Problematizing the Foreign Shop: Justifications for Restricting the Migrant Spaza Sector in South Africa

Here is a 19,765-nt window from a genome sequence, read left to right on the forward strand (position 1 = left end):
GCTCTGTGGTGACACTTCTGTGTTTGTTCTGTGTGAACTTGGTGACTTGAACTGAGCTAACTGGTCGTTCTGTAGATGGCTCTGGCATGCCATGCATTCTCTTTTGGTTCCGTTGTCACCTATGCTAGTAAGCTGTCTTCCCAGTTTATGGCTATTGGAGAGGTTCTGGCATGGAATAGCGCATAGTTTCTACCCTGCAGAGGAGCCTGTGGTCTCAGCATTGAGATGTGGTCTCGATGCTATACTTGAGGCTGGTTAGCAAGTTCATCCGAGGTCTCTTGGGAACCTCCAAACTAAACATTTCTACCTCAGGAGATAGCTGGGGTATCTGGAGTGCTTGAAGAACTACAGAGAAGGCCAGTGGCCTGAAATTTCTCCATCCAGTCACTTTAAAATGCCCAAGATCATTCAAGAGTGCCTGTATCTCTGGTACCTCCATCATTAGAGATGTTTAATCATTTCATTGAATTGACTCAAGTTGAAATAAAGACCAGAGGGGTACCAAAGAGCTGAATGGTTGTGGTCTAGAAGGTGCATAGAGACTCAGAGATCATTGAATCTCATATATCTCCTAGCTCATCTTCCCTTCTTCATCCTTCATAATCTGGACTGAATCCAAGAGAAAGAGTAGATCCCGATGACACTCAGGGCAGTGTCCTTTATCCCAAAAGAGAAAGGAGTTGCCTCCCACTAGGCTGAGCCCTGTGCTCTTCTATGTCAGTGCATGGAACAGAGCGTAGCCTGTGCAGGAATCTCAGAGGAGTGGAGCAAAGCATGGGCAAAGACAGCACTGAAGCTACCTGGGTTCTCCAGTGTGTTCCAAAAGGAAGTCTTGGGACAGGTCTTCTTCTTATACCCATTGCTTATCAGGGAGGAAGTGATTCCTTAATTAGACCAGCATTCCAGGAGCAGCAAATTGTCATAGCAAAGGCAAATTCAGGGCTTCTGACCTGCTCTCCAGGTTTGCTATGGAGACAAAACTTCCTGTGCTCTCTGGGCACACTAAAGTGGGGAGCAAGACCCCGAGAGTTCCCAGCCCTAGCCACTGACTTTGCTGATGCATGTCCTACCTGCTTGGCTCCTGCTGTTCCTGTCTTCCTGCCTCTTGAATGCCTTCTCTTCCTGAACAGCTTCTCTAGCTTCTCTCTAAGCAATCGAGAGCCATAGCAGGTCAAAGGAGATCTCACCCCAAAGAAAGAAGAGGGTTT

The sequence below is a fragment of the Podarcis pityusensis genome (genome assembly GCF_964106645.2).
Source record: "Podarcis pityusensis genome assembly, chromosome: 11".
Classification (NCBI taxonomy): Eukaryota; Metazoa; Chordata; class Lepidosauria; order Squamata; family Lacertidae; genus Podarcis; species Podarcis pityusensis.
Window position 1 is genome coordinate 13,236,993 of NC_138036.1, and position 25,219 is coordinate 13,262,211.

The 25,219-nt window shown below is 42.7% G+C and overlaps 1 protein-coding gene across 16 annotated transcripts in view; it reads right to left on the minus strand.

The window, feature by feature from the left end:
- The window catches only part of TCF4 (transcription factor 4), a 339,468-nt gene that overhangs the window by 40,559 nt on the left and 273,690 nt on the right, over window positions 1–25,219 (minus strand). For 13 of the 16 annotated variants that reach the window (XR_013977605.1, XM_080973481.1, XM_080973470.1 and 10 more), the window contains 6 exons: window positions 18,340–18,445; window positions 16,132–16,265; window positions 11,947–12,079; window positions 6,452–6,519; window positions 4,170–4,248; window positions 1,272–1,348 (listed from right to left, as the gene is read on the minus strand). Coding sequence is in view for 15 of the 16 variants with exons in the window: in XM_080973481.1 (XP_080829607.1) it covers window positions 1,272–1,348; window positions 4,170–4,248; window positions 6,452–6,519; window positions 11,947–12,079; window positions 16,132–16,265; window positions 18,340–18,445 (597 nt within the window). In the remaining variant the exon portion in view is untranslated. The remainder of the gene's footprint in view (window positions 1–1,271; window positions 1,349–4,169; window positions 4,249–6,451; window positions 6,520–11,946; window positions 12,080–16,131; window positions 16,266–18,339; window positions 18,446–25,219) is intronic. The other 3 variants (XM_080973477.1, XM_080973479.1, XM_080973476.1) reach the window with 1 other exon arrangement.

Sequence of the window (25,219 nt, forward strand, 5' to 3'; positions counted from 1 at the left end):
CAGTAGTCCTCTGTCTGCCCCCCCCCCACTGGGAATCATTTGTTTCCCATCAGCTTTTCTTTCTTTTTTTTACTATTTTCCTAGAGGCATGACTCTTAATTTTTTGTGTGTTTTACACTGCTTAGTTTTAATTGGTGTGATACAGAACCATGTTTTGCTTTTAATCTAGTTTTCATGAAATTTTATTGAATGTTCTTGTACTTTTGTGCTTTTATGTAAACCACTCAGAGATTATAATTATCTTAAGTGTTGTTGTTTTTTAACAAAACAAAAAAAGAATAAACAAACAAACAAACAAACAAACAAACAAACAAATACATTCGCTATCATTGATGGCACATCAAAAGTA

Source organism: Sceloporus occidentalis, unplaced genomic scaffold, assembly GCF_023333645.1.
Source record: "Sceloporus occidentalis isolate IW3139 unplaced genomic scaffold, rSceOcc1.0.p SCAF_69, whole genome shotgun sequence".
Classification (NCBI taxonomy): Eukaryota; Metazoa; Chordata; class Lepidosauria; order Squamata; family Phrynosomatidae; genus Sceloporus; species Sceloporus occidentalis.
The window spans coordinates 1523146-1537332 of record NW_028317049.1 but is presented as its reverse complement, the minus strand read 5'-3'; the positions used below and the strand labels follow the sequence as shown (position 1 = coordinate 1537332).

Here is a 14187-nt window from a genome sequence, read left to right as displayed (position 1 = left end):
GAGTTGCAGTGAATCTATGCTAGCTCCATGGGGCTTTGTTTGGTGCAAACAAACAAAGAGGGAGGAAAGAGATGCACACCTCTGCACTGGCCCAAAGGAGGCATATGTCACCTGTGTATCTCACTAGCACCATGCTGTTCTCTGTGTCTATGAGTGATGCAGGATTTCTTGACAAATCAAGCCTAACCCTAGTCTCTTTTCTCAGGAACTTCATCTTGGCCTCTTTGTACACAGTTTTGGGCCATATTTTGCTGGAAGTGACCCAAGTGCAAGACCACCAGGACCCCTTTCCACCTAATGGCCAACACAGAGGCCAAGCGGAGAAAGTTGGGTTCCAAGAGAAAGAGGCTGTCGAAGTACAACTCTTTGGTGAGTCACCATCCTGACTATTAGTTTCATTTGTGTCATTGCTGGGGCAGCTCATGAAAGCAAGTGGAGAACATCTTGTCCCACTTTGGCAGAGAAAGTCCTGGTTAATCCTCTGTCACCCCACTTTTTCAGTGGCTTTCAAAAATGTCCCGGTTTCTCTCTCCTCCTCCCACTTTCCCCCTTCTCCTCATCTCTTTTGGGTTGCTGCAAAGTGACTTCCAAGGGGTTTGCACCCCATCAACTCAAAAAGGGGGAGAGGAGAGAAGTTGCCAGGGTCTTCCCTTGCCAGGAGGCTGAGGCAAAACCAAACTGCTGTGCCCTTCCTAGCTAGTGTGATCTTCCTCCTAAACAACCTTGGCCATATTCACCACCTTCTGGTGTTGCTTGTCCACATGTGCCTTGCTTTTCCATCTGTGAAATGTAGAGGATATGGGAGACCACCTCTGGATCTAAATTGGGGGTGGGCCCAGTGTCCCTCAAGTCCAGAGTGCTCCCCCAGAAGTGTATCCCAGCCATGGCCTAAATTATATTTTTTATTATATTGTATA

Small businesses owned by international migrants and refugees are often the target of xenophobic hostility and attack in South Africa. This has led various governance actors including the police, government ministers and provincial premiers to call for the stricter regulation of these enterprises. This report examines the problematization of migrant-owned businesses in South Africa, and the regulatory efforts aimed at curtailing their economic activities. In so doing, it sheds light on the complex ways in which xenophobic fears are generated and manifested in the country’s social, legal and political orders. Spaza shops are informal grocery shops that operate in most of the country’s low income neighbourhoods, and provide food and other common household items including bread, milk, canned goods and soap. This report focuses on spazas that are owned and/or operated by refugees and migrants to the country, which have been at the centre of contention in South Africa over the past decade. The report is based on qualitative field research in three field sites (Kraaifontein, Khayelitsha and Philippi) in Cape Town, and in several small towns in the Western Cape province, between 2010 and 2013. The research focused on the ability of migrant shopkeepers to access justice in the Western Cape and comprised approximately 200 interviews with migrant traders, South African residents, police, prosecutors, legal aid attorneys and local authorities. As the large majority of migrant spaza shopkeepers in the research area were from Somalia, most migrant interviewees were Somali.